Thursday, July 7, 2016
More Ballads - The Demon Lover (The House Carpenter)
["The Demon Lover" - Illustration by Vernon Hill from Richard Chope's Ballads Weird and Wonderful (1912)]
"The Demon Lover" - that's a famous notion - the idea of a demon lover - Have you ever heard of that? I mean, that concept of "demon lover", I mean, that's all through (the) yellow decade (to the) modern psychedelic - "demon lover" - That one is…. Oh well, the "demon lover" comes, and seduces this girl away from her husband and children. And she kisses the children goodbye - "She has taken up her two little babes/ Kissed them both (on) cheek and chin/Oh fare ye well my own two babes/ (For) I'll never see you again/ She sets her foot upon the ship…" - (You see, the demon lover promises her -"Well, you come off with me, We'll have a good time, I've got three ships, I've got "sails of beaten gold", It's going to be great, you'll.. We'll be fucking night and day, You're going to have a ball, Your husband's an old bore, Come on!") - So- "She set her foot upon the ship -/No mariners could she behold/ But the sails were of the taffeta/And the masts of the beaten gold / They had not sailed a league, a league,/ A league but barely three,/When dismal grew his countenance,/ And drumlin grew his ee/ They had not sailed a league, a league, /A league but barely three/Until she espied his cloven foot/And she wept right bitterly/ "Oh hold your tongue of your weeping", he says, "Of your weeping now let me be;/I will show you how the lily grow on the banks of Italy/ "Oh, what hills are yon, yon pleasant hills/ That the sun shines sweetly on?"/"Oh, yon are the hills of heaven", he said,/"Where you will never win."/ Oh, what mountain is that yon, she said/All so dreary with frost and snow?"/"Oh yon is the mountain of hell", he cried/ "Where you and I will go./ He struck the top-mast with his hand,/The foremast with his knee/And he broke that gallant ship in twain,/ And sank her in the sea."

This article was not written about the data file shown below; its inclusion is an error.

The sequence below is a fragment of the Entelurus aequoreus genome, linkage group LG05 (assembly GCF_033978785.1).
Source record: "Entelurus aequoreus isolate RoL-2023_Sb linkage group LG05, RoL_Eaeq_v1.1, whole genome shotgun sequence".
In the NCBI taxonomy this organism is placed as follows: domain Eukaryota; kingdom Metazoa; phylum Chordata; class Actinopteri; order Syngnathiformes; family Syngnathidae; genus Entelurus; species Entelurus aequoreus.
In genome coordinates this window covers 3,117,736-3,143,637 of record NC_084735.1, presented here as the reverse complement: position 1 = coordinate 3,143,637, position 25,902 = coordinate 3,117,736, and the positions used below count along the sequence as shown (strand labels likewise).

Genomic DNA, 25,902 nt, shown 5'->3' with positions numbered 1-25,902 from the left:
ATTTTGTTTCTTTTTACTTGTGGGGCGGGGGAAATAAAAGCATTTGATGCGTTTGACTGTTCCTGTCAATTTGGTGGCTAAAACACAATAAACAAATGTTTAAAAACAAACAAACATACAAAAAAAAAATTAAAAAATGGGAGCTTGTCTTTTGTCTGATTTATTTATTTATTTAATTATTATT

So, watch out, if you leave your husband and three children, I guess is the moral of that.
That's the conception of it anyway, the original conception of the "demon lover".
This is a really old, another old, basic poetic image.
[Audio for the above can be heard here, beginning at approximately fifty and a quarter minutes in and concluding at approximately fifty-two-and-three-quarter minutes in]